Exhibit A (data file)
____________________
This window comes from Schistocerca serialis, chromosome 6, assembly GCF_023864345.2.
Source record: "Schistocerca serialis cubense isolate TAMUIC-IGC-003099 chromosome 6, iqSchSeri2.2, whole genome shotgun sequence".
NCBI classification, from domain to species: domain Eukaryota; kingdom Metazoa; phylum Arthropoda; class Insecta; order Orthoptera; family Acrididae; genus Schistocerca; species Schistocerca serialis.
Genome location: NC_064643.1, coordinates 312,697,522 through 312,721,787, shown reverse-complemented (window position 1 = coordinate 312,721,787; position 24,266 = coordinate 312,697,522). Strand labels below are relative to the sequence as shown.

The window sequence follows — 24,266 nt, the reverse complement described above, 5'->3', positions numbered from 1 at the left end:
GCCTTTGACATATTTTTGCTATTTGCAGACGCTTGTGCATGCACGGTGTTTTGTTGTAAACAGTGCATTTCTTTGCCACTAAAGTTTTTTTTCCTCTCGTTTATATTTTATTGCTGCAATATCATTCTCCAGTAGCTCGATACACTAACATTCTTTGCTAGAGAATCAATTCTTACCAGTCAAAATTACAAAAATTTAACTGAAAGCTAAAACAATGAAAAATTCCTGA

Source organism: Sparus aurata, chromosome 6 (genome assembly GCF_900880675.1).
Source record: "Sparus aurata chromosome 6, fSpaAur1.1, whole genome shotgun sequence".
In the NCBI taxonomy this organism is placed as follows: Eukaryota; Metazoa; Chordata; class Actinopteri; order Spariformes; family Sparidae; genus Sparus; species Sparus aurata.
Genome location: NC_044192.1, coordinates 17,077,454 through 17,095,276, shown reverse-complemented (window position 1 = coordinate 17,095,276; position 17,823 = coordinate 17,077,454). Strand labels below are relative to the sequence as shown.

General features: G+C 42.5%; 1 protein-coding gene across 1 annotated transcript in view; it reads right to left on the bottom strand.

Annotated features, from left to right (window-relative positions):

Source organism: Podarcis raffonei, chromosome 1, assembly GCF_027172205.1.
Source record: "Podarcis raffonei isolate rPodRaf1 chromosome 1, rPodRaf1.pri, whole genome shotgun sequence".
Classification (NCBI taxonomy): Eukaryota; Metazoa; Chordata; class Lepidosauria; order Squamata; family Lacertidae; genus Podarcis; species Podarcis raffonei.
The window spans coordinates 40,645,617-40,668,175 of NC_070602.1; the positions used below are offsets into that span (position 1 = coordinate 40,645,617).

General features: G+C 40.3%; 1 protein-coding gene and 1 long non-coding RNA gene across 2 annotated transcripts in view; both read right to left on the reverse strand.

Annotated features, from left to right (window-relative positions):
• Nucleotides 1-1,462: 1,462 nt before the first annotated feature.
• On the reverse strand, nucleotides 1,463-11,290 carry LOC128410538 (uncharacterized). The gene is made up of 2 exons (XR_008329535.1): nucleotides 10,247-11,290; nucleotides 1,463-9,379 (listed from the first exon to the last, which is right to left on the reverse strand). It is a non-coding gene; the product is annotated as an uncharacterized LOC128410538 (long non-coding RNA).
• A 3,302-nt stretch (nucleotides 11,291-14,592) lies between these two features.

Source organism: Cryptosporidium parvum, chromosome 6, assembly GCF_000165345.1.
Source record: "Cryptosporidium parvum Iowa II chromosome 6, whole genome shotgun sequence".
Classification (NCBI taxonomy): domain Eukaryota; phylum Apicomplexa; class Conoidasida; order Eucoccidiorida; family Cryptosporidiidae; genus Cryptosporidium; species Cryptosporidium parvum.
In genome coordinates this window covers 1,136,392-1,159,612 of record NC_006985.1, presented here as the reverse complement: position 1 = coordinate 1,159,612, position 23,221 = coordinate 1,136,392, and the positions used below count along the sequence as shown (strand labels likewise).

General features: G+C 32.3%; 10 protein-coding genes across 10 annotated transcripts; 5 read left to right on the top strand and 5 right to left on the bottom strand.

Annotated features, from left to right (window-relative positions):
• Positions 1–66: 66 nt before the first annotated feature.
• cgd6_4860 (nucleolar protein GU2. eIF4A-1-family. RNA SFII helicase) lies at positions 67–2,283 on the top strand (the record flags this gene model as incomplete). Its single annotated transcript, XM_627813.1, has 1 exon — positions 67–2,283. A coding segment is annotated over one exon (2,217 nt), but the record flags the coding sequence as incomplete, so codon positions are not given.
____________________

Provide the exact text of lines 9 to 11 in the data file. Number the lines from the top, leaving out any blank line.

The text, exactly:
In the NCBI taxonomy this organism is placed as follows: Eukaryota; Metazoa; Chordata; class Actinopteri; order Spariformes; family Sparidae; genus Sparus; species Sparus aurata.
Genome location: NC_044192.1, coordinates 17,077,454 through 17,095,276, shown reverse-complemented (window position 1 = coordinate 17,095,276; position 17,823 = coordinate 17,077,454). Strand labels below are relative to the sequence as shown.

General features: G+C 42.5%; 1 protein-coding gene across 1 annotated transcript in view; it reads right to left on the bottom strand.